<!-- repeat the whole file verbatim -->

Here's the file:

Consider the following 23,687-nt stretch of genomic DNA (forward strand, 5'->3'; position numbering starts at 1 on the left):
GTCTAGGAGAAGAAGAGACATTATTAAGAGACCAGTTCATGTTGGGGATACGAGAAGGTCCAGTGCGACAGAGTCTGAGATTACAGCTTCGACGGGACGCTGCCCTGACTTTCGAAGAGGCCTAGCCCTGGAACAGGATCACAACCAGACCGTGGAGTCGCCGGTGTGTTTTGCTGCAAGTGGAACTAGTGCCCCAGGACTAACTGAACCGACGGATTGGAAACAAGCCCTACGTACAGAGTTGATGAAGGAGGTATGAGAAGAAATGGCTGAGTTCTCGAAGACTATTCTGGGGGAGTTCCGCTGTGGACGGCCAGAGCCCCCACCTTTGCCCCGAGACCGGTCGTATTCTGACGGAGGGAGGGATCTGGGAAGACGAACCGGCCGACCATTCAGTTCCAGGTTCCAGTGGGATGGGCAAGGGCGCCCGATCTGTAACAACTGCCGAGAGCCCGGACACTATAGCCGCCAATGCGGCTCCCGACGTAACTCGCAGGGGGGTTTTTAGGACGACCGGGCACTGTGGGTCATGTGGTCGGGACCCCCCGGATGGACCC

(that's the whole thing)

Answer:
Consider the following 23,687-nt stretch of genomic DNA (forward strand, 5'->3'; position numbering starts at 1 on the left):
GTCTAGGAGAAGAAGAGACATTATTAAGAGACCAGTTCATGTTGGGGATACGAGAAGGTCCAGTGCGACAGAGTCTGAGATTACAGCTTCGACGGGACGCTGCCCTGACTTTCGAAGAGGCCTAGCCCTGGAACAGGATCACAACCAGACCGTGGAGTCGCCGGTGTGTTTTGCTGCAAGTGGAACTAGTGCCCCAGGACTAACTGAACCGACGGATTGGAAACAAGCCCTACGTACAGAGTTGATGAAGGAGGTATGAGAAGAAATGGCTGAGTTCTCGAAGACTATTCTGGGGGAGTTCCGCTGTGGACGGCCAGAGCCCCCACCTTTGCCCCGAGACCGGTCGTATTCTGACGGAGGGAGGGATCTGGGAAGACGAACCGGCCGACCATTCAGTTCCAGGTTCCAGTGGGATGGGCAAGGGCGCCCGATCTGTAACAACTGCCGAGAGCCCGGACACTATAGCCGCCAATGCGGCTCCCGACGTAACTCGCAGGGGGGTTTTTAGGACGACCGGGCACTGTGGGTCATGTGGTCGGGACCCCCCGGATGGACCC